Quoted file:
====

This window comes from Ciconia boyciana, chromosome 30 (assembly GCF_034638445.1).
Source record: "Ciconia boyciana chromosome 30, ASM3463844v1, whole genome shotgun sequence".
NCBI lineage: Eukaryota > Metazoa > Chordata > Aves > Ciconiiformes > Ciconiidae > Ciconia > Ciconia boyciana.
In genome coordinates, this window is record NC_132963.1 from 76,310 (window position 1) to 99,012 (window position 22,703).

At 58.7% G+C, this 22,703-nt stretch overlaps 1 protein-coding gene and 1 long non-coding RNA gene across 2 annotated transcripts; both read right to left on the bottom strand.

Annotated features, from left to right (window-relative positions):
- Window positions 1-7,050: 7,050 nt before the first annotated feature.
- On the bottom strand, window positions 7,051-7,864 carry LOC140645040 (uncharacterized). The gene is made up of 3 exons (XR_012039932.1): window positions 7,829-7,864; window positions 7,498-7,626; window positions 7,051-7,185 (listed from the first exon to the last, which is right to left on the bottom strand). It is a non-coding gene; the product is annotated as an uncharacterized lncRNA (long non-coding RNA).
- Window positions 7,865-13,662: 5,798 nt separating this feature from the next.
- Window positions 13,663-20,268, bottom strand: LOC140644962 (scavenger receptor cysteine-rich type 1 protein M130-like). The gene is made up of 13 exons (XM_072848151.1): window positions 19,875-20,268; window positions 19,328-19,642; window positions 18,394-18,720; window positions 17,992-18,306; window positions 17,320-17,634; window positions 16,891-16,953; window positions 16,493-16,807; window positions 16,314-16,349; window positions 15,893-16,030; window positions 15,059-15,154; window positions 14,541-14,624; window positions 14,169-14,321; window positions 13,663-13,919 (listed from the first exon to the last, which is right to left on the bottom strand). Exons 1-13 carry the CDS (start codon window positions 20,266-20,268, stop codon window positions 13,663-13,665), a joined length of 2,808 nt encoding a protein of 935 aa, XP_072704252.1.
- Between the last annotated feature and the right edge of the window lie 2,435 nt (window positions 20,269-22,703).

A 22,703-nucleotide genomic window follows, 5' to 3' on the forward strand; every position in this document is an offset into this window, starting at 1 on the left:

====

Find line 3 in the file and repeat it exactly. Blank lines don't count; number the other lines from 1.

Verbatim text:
NCBI lineage: Eukaryota > Metazoa > Chordata > Aves > Ciconiiformes > Ciconiidae > Ciconia > Ciconia boyciana.